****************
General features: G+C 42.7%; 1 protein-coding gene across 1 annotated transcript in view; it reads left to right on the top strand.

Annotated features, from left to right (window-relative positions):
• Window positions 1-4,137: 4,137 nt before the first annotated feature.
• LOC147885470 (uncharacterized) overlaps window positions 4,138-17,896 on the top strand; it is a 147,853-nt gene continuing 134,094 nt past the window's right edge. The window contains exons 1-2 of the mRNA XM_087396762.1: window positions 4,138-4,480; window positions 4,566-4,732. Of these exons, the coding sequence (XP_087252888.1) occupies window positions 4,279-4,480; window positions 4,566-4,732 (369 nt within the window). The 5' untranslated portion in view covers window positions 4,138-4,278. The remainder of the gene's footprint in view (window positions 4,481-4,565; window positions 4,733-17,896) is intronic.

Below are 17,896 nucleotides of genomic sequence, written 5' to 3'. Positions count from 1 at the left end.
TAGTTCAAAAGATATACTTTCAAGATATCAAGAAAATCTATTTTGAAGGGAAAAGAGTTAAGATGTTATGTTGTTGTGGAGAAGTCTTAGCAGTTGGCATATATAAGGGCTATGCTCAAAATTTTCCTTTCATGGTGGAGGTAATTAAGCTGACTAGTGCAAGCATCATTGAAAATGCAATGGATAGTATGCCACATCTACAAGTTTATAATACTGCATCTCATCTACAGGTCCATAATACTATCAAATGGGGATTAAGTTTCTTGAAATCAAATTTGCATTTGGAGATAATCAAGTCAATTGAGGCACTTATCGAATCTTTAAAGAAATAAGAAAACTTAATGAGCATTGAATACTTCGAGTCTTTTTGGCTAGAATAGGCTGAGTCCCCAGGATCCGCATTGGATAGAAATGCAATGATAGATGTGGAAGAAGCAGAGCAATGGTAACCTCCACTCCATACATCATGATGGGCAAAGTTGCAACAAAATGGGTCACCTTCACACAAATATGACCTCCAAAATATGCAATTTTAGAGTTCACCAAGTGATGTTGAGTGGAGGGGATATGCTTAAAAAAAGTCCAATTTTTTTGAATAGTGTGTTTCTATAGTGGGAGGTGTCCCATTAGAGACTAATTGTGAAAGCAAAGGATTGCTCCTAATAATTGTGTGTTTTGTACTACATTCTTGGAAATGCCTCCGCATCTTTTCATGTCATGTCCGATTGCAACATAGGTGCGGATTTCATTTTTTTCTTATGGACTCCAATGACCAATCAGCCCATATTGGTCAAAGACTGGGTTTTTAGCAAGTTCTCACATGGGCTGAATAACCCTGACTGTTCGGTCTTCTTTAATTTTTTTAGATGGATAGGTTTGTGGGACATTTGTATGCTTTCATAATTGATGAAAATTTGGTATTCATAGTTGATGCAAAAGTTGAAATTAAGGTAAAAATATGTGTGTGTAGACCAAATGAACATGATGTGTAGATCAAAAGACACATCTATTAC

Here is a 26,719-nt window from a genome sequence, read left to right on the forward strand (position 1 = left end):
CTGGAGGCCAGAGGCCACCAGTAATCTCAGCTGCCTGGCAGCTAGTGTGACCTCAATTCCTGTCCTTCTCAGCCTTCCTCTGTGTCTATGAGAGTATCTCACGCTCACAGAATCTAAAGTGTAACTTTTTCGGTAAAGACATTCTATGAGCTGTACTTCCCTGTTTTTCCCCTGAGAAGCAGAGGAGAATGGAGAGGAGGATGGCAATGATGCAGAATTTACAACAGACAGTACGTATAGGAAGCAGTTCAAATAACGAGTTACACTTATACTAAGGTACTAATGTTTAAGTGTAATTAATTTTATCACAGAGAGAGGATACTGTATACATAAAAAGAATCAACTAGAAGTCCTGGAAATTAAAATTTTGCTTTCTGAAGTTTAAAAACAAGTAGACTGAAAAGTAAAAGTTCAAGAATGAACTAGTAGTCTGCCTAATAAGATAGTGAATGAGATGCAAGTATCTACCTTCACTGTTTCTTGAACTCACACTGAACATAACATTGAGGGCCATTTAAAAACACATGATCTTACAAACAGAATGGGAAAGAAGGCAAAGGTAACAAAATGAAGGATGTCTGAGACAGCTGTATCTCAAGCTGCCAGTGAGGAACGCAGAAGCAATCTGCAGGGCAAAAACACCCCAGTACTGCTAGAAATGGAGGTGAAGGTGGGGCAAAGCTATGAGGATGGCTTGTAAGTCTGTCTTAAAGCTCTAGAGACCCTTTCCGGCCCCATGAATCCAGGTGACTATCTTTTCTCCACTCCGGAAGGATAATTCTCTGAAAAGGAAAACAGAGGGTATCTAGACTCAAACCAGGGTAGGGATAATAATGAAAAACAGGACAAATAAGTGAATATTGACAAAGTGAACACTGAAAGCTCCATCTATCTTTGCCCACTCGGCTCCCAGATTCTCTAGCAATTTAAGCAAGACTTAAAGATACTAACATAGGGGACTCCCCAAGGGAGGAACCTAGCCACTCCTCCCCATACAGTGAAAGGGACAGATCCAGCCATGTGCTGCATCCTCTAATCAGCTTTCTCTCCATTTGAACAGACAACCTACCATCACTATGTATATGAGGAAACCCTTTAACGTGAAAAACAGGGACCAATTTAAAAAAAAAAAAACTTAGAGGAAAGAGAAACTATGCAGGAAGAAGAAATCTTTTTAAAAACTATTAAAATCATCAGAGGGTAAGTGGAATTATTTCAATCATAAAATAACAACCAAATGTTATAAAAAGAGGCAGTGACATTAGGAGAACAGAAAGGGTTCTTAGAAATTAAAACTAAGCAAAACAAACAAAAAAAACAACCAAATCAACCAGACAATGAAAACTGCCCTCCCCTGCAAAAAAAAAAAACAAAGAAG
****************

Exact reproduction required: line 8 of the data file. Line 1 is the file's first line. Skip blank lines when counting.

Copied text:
CTGGAGGCCAGAGGCCACCAGTAATCTCAGCTGCCTGGCAGCTAGTGTGACCTCAATTCCTGTCCTTCTCAGCCTTCCTCTGTGTCTATGAGAGTATCTCACGCTCACAGAATCTAAAGTGTAACTTTTTCGGTAAAGACATTCTATGAGCTGTACTTCCCTGTTTTTCCCCTGAGAAGCAGAGGAGAATGGAGAGGAGGATGGCAATGATGCAGAATTTACAACAGACAGTACGTATAGGAAGCAGTTCAAATAACGAGTTACACTTATACTAAGGTACTAATGTTTAAGTGTAATTAATTTTATCACAGAGAGAGGATACTGTATACATAAAAAGAATCAACTAGAAGTCCTGGAAATTAAAATTTTGCTTTCTGAAGTTTAAAAACAAGTAGACTGAAAAGTAAAAGTTCAAGAATGAACTAGTAGTCTGCCTAATAAGATAGTGAATGAGATGCAAGTATCTACCTTCACTGTTTCTTGAACTCACACTGAACATAACATTGAGGGCCATTTAAAAACACATGATCTTACAAACAGAATGGGAAAGAAGGCAAAGGTAACAAAATGAAGGATGTCTGAGACAGCTGTATCTCAAGCTGCCAGTGAGGAACGCAGAAGCAATCTGCAGGGCAAAAACACCCCAGTACTGCTAGAAATGGAGGTGAAGGTGGGGCAAAGCTATGAGGATGGCTTGTAAGTCTGTCTTAAAGCTCTAGAGACCCTTTCCGGCCCCATGAATCCAGGTGACTATCTTTTCTCCACTCCGGAAGGATAATTCTCTGAAAAGGAAAACAGAGGGTATCTAGACTCAAACCAGGGTAGGGATAATAATGAAAAACAGGACAAATAAGTGAATATTGACAAAGTGAACACTGAAAGCTCCATCTATCTTTGCCCACTCGGCTCCCAGATTCTCTAGCAATTTAAGCAAGACTTAAAGATACTAACATAGGGGACTCCCCAAGGGAGGAACCTAGCCACTCCTCCCCATACAGTGAAAGGGACAGATCCAGCCATGTGCTGCATCCTCTAATCAGCTTTCTCTCCATTTGAACAGACAACCTACCATCACTATGTATATGAGGAAACCCTTTAACGTGAAAAACAGGGACCAATTTAAAAAAAAAAAAACTTAGAGGAAAGAGAAACTATGCAGGAAGAAGAAATCTTTTTAAAAACTATTAAAATCATCAGAGGGTAAGTGGAATTATTTCAATCATAAAATAACAACCAAATGTTATAAAAAGAGGCAGTGACATTAGGAGAACAGAAAGGGTTCTTAGAAATTAAAACTAAGCAAAACAAACAAAAAAAACAACCAAATCAACCAGACAATGAAAACTGCCCTCCCCTGCAAAAAAAAAAAACAAAGAAG